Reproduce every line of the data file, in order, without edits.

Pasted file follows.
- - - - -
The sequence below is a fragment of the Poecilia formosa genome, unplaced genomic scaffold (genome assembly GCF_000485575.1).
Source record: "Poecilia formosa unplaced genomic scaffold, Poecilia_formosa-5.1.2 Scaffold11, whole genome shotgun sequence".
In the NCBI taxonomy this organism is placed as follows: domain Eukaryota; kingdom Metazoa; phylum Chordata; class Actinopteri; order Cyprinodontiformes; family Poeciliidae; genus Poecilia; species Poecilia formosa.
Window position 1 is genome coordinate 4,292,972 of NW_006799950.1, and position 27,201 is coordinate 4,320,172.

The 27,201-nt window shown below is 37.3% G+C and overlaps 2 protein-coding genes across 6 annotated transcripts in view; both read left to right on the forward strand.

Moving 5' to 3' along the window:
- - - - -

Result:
The sequence below is a fragment of the Poecilia formosa genome, unplaced genomic scaffold (genome assembly GCF_000485575.1).
Source record: "Poecilia formosa unplaced genomic scaffold, Poecilia_formosa-5.1.2 Scaffold11, whole genome shotgun sequence".
In the NCBI taxonomy this organism is placed as follows: domain Eukaryota; kingdom Metazoa; phylum Chordata; class Actinopteri; order Cyprinodontiformes; family Poeciliidae; genus Poecilia; species Poecilia formosa.
Window position 1 is genome coordinate 4,292,972 of NW_006799950.1, and position 27,201 is coordinate 4,320,172.

The 27,201-nt window shown below is 37.3% G+C and overlaps 2 protein-coding genes across 6 annotated transcripts in view; both read left to right on the forward strand.

Moving 5' to 3' along the window: